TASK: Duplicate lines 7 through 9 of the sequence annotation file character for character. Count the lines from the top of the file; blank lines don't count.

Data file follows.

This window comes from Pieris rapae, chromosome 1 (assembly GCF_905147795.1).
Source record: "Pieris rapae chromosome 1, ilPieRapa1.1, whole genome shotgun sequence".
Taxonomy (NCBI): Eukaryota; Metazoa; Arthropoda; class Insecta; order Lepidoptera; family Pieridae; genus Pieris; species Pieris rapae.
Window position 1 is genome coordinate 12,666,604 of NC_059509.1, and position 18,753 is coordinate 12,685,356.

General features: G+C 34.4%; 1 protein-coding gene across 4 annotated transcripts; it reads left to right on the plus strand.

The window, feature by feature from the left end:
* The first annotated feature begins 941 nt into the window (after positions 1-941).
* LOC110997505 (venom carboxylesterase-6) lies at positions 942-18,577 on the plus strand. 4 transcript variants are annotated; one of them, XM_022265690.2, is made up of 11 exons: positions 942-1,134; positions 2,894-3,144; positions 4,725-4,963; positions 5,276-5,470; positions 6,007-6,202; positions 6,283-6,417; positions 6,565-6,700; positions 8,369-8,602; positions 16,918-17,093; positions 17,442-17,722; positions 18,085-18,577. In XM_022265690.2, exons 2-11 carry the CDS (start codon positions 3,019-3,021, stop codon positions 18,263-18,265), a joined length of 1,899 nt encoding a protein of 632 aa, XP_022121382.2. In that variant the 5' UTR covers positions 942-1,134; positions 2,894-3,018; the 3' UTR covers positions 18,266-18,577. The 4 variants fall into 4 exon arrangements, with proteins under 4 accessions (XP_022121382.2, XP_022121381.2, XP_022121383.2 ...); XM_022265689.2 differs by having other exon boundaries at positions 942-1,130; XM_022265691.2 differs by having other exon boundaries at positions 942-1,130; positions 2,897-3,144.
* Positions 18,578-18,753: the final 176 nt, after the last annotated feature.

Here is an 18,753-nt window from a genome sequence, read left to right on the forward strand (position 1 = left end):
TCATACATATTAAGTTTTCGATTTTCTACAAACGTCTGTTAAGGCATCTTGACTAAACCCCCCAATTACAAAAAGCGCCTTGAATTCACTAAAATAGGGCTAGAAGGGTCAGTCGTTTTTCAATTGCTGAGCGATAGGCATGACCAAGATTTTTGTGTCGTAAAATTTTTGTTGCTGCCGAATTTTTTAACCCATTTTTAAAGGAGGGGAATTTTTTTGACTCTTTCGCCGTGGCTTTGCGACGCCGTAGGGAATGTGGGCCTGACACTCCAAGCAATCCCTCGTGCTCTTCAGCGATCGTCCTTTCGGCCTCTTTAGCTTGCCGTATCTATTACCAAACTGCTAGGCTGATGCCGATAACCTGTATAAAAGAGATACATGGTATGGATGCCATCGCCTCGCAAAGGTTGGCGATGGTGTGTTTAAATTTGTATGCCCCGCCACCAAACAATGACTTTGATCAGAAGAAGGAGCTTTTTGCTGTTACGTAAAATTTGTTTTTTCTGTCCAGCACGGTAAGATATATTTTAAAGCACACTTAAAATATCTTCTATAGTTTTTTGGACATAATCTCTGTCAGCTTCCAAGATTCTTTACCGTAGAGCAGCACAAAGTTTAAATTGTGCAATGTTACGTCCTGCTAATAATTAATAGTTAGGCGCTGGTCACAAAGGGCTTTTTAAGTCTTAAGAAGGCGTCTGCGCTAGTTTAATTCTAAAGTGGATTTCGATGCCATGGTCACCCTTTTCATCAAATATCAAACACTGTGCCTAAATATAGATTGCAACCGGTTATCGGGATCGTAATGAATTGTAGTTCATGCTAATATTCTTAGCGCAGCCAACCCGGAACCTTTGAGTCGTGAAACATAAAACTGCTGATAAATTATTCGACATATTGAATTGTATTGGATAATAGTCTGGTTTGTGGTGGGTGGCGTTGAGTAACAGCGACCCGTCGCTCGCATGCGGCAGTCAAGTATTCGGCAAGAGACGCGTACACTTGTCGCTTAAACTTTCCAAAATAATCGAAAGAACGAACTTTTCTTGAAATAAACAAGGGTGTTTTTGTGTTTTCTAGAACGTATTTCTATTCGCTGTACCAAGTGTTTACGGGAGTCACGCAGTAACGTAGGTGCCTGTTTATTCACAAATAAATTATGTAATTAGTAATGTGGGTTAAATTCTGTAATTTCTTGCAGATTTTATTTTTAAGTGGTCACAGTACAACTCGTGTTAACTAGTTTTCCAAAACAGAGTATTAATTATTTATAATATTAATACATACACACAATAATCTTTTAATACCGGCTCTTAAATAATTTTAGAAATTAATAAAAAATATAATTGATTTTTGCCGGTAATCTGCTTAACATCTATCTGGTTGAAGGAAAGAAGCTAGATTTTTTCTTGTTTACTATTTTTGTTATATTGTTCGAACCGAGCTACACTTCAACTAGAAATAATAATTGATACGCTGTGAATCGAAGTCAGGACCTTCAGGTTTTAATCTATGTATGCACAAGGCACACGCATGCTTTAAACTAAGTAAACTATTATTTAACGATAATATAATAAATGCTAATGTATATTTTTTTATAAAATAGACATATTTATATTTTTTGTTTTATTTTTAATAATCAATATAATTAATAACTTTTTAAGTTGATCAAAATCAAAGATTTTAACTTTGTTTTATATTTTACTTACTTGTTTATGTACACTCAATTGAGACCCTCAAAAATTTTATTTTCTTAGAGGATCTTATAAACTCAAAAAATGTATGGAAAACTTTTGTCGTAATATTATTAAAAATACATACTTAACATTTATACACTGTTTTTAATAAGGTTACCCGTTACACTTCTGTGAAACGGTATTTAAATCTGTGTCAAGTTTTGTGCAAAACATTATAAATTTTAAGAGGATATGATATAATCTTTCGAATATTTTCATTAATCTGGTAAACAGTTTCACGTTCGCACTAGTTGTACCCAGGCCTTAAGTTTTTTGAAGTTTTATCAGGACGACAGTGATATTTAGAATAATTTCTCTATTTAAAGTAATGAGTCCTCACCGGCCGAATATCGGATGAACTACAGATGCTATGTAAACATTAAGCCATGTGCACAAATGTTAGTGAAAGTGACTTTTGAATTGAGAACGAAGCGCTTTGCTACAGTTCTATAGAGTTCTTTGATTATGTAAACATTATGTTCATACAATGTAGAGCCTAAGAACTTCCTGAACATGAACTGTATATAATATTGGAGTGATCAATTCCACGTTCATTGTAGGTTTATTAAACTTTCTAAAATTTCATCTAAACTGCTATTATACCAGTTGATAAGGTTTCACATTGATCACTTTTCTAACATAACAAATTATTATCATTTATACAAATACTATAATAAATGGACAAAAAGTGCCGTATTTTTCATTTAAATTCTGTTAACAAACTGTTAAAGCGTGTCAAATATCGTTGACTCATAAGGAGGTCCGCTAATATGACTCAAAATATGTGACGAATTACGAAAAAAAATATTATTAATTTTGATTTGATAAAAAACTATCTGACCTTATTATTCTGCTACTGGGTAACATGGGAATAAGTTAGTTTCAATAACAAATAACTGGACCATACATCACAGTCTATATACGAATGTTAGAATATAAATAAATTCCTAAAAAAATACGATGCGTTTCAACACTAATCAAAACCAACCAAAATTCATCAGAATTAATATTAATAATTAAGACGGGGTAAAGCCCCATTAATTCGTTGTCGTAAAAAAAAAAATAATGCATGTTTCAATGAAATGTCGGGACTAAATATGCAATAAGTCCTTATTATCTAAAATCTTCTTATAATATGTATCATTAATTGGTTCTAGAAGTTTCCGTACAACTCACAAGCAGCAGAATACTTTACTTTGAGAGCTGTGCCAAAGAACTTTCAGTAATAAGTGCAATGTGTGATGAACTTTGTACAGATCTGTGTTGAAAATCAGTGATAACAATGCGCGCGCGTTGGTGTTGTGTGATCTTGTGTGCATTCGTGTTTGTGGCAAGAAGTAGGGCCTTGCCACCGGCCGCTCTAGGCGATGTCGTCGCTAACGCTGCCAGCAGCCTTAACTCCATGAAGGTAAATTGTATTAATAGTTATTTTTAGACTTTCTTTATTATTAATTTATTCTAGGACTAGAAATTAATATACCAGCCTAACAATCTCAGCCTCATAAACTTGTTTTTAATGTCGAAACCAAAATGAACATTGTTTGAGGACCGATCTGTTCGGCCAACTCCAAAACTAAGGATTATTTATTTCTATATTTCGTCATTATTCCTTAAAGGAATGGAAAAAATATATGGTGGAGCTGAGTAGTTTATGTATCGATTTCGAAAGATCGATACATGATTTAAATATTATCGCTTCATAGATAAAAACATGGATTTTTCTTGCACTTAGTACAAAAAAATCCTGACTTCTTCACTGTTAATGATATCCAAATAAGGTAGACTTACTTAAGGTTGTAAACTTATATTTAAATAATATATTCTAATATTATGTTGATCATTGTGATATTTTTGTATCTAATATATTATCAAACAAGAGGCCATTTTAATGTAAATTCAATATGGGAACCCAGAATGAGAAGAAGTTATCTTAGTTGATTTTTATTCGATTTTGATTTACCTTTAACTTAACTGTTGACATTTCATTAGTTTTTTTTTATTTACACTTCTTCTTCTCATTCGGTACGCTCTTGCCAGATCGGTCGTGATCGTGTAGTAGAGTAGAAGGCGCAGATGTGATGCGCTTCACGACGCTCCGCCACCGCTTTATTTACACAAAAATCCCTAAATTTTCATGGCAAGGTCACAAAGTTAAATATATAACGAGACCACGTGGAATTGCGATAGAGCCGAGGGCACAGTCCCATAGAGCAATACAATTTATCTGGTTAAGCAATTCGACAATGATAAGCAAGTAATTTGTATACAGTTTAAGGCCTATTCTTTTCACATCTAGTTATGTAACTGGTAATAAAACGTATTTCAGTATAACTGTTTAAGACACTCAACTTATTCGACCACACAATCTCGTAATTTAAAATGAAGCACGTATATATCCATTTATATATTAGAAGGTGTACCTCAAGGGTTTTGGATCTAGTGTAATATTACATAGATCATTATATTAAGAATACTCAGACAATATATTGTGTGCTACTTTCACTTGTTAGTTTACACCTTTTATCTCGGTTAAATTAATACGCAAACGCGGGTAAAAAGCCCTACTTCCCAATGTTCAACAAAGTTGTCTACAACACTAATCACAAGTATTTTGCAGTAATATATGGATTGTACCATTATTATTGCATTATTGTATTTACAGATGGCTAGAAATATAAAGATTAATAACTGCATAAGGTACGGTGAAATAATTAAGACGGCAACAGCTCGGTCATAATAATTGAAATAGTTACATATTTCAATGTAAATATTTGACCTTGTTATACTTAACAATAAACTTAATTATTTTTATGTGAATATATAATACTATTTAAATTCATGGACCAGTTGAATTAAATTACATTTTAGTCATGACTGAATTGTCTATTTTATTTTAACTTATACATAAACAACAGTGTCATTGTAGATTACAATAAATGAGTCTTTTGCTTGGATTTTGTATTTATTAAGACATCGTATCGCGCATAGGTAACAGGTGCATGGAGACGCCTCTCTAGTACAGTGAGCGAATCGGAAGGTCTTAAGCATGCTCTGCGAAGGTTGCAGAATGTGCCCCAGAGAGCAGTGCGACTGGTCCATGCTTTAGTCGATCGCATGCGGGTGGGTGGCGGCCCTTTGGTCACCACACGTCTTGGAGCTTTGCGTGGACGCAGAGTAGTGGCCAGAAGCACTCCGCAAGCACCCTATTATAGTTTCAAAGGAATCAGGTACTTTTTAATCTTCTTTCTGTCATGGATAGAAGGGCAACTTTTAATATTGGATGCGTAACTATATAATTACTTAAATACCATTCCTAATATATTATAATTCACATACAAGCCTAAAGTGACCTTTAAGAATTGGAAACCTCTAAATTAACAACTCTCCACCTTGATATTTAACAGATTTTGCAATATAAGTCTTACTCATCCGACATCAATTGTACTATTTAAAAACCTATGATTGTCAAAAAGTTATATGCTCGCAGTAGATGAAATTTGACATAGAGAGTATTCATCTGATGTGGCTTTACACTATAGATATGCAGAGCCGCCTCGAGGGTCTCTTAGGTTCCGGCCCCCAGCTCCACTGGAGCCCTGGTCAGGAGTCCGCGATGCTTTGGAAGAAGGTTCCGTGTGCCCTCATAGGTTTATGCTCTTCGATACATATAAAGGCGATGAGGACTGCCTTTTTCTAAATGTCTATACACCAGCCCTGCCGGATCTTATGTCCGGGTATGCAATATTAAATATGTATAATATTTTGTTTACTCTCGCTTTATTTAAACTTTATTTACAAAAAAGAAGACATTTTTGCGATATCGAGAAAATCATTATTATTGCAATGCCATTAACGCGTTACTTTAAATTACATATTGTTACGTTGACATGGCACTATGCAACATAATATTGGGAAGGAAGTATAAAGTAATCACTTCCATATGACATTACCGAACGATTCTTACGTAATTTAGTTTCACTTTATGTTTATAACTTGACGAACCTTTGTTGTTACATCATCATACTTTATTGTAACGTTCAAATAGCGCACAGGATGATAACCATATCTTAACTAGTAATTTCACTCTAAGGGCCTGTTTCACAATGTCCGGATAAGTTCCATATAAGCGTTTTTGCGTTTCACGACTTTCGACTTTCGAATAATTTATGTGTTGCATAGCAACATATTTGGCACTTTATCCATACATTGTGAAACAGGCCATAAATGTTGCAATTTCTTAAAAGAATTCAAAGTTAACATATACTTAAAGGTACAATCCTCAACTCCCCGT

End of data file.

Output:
* The first annotated feature begins 941 nt into the window (after positions 1-941).
* LOC110997505 (venom carboxylesterase-6) lies at positions 942-18,577 on the plus strand. 4 transcript variants are annotated; one of them, XM_022265690.2, is made up of 11 exons: positions 942-1,134; positions 2,894-3,144; positions 4,725-4,963; positions 5,276-5,470; positions 6,007-6,202; positions 6,283-6,417; positions 6,565-6,700; positions 8,369-8,602; positions 16,918-17,093; positions 17,442-17,722; positions 18,085-18,577. In XM_022265690.2, exons 2-11 carry the CDS (start codon positions 3,019-3,021, stop codon positions 18,263-18,265), a joined length of 1,899 nt encoding a protein of 632 aa, XP_022121382.2. In that variant the 5' UTR covers positions 942-1,134; positions 2,894-3,018; the 3' UTR covers positions 18,266-18,577. The 4 variants fall into 4 exon arrangements, with proteins under 4 accessions (XP_022121382.2, XP_022121381.2, XP_022121383.2 ...); XM_022265689.2 differs by having other exon boundaries at positions 942-1,130; XM_022265691.2 differs by having other exon boundaries at positions 942-1,130; positions 2,897-3,144.
* Positions 18,578-18,753: the final 176 nt, after the last annotated feature.